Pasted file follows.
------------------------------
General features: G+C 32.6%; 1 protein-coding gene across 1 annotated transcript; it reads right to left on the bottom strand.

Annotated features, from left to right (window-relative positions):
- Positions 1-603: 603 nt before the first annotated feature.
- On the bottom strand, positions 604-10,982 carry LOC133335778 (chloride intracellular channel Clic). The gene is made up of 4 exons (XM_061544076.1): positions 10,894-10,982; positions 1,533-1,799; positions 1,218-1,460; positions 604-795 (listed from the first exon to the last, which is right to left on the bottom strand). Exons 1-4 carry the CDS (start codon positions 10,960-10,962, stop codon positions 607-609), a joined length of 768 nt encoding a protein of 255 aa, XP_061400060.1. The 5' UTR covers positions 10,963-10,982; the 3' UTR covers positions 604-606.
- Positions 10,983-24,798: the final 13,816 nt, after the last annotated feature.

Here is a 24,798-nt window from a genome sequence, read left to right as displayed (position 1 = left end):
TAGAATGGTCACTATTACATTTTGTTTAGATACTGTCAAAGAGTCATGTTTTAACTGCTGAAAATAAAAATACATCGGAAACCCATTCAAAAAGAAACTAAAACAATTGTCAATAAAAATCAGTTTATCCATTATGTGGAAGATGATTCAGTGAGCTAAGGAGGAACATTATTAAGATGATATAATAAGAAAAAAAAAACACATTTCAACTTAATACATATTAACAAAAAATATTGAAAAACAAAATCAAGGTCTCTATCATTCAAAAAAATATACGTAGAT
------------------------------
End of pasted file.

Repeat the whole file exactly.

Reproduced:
General features: G+C 32.6%; 1 protein-coding gene across 1 annotated transcript; it reads right to left on the bottom strand.

Annotated features, from left to right (window-relative positions):
- Positions 1-603: 603 nt before the first annotated feature.
- On the bottom strand, positions 604-10,982 carry LOC133335778 (chloride intracellular channel Clic). The gene is made up of 4 exons (XM_061544076.1): positions 10,894-10,982; positions 1,533-1,799; positions 1,218-1,460; positions 604-795 (listed from the first exon to the last, which is right to left on the bottom strand). Exons 1-4 carry the CDS (start codon positions 10,960-10,962, stop codon positions 607-609), a joined length of 768 nt encoding a protein of 255 aa, XP_061400060.1. The 5' UTR covers positions 10,963-10,982; the 3' UTR covers positions 604-606.
- Positions 10,983-24,798: the final 13,816 nt, after the last annotated feature.

Here is a 24,798-nt window from a genome sequence, read left to right as displayed (position 1 = left end):
TAGAATGGTCACTATTACATTTTGTTTAGATACTGTCAAAGAGTCATGTTTTAACTGCTGAAAATAAAAATACATCGGAAACCCATTCAAAAAGAAACTAAAACAATTGTCAATAAAAATCAGTTTATCCATTATGTGGAAGATGATTCAGTGAGCTAAGGAGGAACATTATTAAGATGATATAATAAGAAAAAAAAAACACATTTCAACTTAATACATATTAACAAAAAATATTGAAAAACAAAATCAAGGTCTCTATCATTCAAAAAAATATACGTAGAT